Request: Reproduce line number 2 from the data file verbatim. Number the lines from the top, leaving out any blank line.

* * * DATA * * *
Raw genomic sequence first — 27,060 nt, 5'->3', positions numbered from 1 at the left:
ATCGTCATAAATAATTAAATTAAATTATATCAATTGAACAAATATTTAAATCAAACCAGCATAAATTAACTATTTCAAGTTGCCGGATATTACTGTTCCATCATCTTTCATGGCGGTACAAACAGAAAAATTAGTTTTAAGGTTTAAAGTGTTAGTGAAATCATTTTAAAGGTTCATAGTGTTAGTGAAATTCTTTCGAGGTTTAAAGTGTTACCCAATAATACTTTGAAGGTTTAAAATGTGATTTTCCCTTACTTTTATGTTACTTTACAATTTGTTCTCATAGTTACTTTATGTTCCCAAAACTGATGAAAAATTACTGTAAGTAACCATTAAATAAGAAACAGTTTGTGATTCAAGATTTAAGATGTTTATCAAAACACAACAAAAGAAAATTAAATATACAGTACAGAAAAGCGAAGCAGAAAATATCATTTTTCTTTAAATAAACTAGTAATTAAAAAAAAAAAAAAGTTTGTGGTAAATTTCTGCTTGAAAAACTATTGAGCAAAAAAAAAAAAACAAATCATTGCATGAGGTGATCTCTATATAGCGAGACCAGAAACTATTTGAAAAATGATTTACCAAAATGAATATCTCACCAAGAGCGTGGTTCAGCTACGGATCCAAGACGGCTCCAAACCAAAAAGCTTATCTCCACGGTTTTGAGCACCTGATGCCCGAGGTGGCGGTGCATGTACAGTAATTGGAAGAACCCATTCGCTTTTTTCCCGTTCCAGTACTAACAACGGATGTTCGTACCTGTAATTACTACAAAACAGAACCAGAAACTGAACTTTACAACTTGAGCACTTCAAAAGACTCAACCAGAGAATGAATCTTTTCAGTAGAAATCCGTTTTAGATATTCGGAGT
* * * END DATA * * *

ATCGTCATAAATAATTAAATTAAATTATATCAATTGAACAAATATTTAAATCAAACCAGCATAAATTAACTATTTCAAGTTGCCGGATATTACTGTTCCATCATCTTTCATGGCGGTACAAACAGAAAAATTAGTTTTAAGGTTTAAAGTGTTAGTGAAATCATTTTAAAGGTTCATAGTGTTAGTGAAATTCTTTCGAGGTTTAAAGTGTTACCCAATAATACTTTGAAGGTTTAAAATGTGATTTTCCCTTACTTTTATGTTACTTTACAATTTGTTCTCATAGTTACTTTATGTTCCCAAAACTGATGAAAAATTACTGTAAGTAACCATTAAATAAGAAACAGTTTGTGATTCAAGATTTAAGATGTTTATCAAAACACAACAAAAGAAAATTAAATATACAGTACAGAAAAGCGAAGCAGAAAATATCATTTTTCTTTAAATAAACTAGTAATTAAAAAAAAAAAAAAGTTTGTGGTAAATTTCTGCTTGAAAAACTATTGAGCAAAAAAAAAAAAACAAATCATTGCATGAGGTGATCTCTATATAGCGAGACCAGAAACTATTTGAAAAATGATTTACCAAAATGAATATCTCACCAAGAGCGTGGTTCAGCTACGGATCCAAGACGGCTCCAAACCAAAAAGCTTATCTCCACGGTTTTGAGCACCTGATGCCCGAGGTGGCGGTGCATGTACAGTAATTGGAAGAACCCATTCGCTTTTTTCCCGTTCCAGTACTAACAACGGATGTTCGTACCTGTAATTACTACAAAACAGAACCAGAAACTGAACTTTACAACTTGAGCACTTCAAAAGACTCAACCAGAGAATGAATCTTTTCAGTAGAAATCCGTTTTAGATATTCGGAGT